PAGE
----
alexa The National Hartford Center of Gerontological Nursing Excellence: An Evolution of a Nursing Initiative to Improve Care of Older Adults.
Nursing

Nursing

Journal of Community & Public Health Nursing

Author(s): Harden JT, Watman RA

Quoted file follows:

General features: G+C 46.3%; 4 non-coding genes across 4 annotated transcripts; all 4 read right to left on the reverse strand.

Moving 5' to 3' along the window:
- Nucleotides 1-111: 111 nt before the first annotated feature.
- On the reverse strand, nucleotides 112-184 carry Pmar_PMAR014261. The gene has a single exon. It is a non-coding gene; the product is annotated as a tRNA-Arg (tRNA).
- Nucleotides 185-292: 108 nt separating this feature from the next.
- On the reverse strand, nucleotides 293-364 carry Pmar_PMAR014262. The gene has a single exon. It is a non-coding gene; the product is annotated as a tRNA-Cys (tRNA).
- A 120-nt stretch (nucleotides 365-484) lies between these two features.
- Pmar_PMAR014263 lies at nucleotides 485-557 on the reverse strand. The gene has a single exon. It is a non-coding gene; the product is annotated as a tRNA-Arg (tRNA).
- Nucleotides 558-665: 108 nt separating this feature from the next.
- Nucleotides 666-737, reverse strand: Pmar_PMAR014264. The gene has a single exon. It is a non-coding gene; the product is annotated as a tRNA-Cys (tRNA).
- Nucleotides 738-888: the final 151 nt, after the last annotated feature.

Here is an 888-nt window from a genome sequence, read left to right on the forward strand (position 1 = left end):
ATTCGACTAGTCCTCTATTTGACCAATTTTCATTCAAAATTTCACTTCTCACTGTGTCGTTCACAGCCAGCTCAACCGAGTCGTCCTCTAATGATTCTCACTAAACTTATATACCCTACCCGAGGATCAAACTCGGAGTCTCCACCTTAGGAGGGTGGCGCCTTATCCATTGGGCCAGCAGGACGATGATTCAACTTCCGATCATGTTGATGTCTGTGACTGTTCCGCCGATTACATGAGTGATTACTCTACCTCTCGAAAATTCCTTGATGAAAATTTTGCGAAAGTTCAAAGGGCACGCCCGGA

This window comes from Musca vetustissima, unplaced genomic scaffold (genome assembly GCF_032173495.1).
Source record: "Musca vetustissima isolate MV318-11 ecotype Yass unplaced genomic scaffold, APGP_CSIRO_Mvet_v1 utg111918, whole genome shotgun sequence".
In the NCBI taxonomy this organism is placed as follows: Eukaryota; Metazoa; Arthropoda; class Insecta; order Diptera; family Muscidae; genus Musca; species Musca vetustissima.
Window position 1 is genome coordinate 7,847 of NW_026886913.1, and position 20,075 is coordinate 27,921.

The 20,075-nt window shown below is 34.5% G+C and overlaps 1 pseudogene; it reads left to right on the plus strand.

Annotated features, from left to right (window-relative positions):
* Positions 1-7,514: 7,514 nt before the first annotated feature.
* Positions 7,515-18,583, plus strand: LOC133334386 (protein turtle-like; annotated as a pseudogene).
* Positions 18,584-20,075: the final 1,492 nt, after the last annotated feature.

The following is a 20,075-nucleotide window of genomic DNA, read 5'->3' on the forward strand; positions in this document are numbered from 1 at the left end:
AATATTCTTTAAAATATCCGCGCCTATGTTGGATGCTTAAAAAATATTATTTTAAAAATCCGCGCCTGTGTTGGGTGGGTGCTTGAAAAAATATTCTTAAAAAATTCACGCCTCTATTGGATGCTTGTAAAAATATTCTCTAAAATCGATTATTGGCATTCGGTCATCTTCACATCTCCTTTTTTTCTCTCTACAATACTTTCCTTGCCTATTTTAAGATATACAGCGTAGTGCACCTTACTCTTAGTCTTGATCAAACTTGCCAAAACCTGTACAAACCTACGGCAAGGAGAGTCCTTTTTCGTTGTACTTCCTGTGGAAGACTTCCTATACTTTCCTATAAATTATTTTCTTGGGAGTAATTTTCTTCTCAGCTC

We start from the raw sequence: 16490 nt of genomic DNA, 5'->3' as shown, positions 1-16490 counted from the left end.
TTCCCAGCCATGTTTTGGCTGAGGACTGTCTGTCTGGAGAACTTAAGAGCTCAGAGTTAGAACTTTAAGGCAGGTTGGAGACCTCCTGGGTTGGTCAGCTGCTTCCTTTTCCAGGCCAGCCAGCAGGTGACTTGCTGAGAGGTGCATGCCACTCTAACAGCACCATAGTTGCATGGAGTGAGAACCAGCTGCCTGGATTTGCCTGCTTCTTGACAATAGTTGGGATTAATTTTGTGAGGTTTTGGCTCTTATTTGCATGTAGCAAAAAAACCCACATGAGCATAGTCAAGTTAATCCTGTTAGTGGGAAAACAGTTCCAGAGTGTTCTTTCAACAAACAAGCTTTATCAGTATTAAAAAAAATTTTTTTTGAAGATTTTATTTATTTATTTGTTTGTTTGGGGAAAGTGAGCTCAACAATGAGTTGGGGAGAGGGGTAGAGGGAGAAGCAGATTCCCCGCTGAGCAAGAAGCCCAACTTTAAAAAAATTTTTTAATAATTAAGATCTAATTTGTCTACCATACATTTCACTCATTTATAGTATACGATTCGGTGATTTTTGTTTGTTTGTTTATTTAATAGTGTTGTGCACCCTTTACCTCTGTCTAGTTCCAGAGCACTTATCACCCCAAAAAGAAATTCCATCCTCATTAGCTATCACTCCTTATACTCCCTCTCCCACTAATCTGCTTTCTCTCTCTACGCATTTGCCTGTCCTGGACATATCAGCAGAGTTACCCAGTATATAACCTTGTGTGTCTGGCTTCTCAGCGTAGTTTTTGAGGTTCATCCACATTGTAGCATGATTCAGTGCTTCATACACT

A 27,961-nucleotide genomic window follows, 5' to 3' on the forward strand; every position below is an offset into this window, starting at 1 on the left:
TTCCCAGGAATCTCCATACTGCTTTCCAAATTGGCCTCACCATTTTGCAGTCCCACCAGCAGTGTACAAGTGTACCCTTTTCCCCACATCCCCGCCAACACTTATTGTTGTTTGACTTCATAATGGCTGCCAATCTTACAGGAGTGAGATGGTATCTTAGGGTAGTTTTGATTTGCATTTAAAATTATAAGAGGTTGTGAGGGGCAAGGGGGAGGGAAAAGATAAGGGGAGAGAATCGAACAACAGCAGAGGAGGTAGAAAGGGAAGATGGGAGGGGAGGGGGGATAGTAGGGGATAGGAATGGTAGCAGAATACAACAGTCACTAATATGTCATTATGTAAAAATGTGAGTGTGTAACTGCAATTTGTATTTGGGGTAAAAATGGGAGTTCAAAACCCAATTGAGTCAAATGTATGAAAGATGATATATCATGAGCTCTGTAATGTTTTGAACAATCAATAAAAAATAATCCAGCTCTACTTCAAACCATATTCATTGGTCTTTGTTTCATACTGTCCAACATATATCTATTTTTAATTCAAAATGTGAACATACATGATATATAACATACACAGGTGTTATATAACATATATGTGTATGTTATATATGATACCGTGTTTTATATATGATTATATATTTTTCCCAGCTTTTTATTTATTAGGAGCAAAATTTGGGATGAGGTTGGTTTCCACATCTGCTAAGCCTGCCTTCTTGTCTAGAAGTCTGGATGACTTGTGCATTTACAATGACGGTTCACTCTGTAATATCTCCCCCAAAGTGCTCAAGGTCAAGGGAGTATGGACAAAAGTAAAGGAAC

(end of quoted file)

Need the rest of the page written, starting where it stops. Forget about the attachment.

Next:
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Abstract The mission of the John A. Hartford Foundation is to improve the health of older Americans. This mission has been realized throughout the evolution of the National Hartford Center of Gerontological Nursing Excellence-an international collaboration between Schools of Nursing and Sigma Theta Tau International Honor Society of Nursing-whose goal is to support research, education, and practice to provide better nursing care for our aging society. The National Hartford Center is the focus of this supplement and an example of the Foundation's grant-making to prepare the nursing workforce to be competent to care for our aging society. This article traces the innovative origin and inception of the National Hartford Center, first as the Building Academic Geriatric Nursing Capacity (BAGNC) Initiative in 2000 under the leadership of two groundbreaking scholars in nursing and aging sciences: Claire M. Fagin, PhD, RN, and Patricia G. Archbold, DNSc. We continue through to today's leadership and culminate by describing the Center's influence on the gerontological nursing workforce and clinical practice; the paper also includes a brief introduction to the articles, highlighting advances in gerontological nursing science. With funding from the John A. Hartford Foundation, The Atlantic Philanthropies, The Mayday Fund, and a number of creative public and nonprofit partnerships, the National Hartford Center celebrates two decades and its greatest asset-the nearly 300 gerontological nursing leaders, including Archbold nursing pre-docs, Fagin nursing post-docs, and expert faculty, along with its Hartford Centers of Gerontological Nursing Excellence across the country. We trace the transition of BAGNC to the membership-based National Hartford Center and its move to The Gerontological Society of America to become a self-sustaining, autonomous unit. Current needs, challenges, lessons learned, and strategies of the National Hartford Center are examined within the context of sustainability, which has become paramount as Hartford Foundation funding ends in 2016. Despite the auspicious beginnings of the National Hartford Center, system change has been slow. There remains a strong need to continue to grow the field of gerontological nursing and aging sciences. We are working diligently to drive health system reform, and develop and support gerontological nursing leaders and members of the National Hartford Center as exemplars for innovation in care of older adults. The contributing authors of this supplement are from member schools of the National Hartford Center or are current or past program Scholars or Fellows. Herein these authors showcase innovation for older adults through their research that addresses an array of diseases and conditions affecting human systems, embedded in a variety of environments, including in-home care, subsidized housing communities, nursing homes, assisted living facilities, memory care units, and rural community environs. © The Author 2015. Published by Oxford University Press on behalf of The Gerontological Society of America. All rights reserved. For permissions, please e-mail: [email protected] This article was published in Gerontologist and referenced in Journal of Community & Public Health Nursing

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